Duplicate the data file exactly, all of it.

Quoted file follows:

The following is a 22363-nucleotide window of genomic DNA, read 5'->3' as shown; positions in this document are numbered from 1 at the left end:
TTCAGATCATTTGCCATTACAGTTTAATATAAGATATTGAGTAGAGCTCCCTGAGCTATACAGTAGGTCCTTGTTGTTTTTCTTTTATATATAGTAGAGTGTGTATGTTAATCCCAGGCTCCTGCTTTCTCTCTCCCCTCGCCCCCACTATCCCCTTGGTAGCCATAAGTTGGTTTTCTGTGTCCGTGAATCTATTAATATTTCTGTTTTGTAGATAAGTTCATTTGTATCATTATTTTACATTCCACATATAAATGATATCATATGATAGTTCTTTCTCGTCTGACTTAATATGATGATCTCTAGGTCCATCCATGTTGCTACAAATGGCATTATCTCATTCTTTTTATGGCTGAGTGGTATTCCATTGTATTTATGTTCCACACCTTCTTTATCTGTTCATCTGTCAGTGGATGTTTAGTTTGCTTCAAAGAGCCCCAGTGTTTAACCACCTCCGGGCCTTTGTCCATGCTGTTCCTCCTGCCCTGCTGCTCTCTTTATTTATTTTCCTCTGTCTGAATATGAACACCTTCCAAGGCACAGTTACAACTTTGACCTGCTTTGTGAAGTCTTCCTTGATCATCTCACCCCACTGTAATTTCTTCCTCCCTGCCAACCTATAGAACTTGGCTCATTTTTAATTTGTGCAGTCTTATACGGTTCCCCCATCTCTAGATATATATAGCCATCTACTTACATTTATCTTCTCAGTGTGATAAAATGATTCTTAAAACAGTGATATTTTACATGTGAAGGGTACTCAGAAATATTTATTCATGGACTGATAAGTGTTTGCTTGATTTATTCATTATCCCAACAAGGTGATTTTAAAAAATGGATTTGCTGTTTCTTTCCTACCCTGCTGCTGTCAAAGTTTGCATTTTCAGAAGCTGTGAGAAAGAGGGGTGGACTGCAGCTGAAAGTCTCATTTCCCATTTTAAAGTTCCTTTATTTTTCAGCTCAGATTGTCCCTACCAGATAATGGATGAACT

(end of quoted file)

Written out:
The following is a 22363-nucleotide window of genomic DNA, read 5'->3' as shown; positions in this document are numbered from 1 at the left end:
TTCAGATCATTTGCCATTACAGTTTAATATAAGATATTGAGTAGAGCTCCCTGAGCTATACAGTAGGTCCTTGTTGTTTTTCTTTTATATATAGTAGAGTGTGTATGTTAATCCCAGGCTCCTGCTTTCTCTCTCCCCTCGCCCCCACTATCCCCTTGGTAGCCATAAGTTGGTTTTCTGTGTCCGTGAATCTATTAATATTTCTGTTTTGTAGATAAGTTCATTTGTATCATTATTTTACATTCCACATATAAATGATATCATATGATAGTTCTTTCTCGTCTGACTTAATATGATGATCTCTAGGTCCATCCATGTTGCTACAAATGGCATTATCTCATTCTTTTTATGGCTGAGTGGTATTCCATTGTATTTATGTTCCACACCTTCTTTATCTGTTCATCTGTCAGTGGATGTTTAGTTTGCTTCAAAGAGCCCCAGTGTTTAACCACCTCCGGGCCTTTGTCCATGCTGTTCCTCCTGCCCTGCTGCTCTCTTTATTTATTTTCCTCTGTCTGAATATGAACACCTTCCAAGGCACAGTTACAACTTTGACCTGCTTTGTGAAGTCTTCCTTGATCATCTCACCCCACTGTAATTTCTTCCTCCCTGCCAACCTATAGAACTTGGCTCATTTTTAATTTGTGCAGTCTTATACGGTTCCCCCATCTCTAGATATATATAGCCATCTACTTACATTTATCTTCTCAGTGTGATAAAATGATTCTTAAAACAGTGATATTTTACATGTGAAGGGTACTCAGAAATATTTATTCATGGACTGATAAGTGTTTGCTTGATTTATTCATTATCCCAACAAGGTGATTTTAAAAAATGGATTTGCTGTTTCTTTCCTACCCTGCTGCTGTCAAAGTTTGCATTTTCAGAAGCTGTGAGAAAGAGGGGTGGACTGCAGCTGAAAGTCTCATTTCCCATTTTAAAGTTCCTTTATTTTTCAGCTCAGATTGTCCCTACCAGATAATGGATGAACT